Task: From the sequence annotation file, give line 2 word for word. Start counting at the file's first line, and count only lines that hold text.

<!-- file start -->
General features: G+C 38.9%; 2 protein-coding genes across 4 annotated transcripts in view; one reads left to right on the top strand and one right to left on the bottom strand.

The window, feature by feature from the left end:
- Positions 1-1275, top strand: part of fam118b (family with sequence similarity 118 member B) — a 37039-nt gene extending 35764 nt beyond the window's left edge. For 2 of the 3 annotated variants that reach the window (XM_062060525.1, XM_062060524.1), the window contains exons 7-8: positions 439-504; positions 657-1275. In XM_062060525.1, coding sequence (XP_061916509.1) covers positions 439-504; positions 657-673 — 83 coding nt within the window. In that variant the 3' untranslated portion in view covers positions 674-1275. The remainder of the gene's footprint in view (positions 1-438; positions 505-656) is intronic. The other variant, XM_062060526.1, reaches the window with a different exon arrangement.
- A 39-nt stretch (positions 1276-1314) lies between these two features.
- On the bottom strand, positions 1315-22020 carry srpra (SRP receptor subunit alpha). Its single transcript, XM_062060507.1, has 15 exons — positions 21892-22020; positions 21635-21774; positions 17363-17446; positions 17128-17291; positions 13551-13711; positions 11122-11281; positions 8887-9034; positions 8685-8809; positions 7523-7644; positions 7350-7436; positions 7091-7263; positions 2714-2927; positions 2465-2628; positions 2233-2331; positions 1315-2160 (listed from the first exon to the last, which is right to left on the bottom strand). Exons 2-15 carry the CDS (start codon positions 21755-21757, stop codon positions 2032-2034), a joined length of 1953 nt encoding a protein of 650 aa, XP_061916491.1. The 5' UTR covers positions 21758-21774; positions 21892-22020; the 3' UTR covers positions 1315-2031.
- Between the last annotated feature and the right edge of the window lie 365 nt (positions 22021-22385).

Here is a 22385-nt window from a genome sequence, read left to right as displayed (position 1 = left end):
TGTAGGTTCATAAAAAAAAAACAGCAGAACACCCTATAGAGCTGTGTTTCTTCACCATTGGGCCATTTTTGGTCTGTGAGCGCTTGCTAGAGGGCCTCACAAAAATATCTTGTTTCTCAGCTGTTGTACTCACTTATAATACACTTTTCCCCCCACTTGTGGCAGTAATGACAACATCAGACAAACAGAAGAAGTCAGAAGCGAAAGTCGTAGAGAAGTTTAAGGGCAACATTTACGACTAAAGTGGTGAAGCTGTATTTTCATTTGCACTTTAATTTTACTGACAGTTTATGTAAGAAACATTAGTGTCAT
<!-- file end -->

The window, feature by feature from the left end: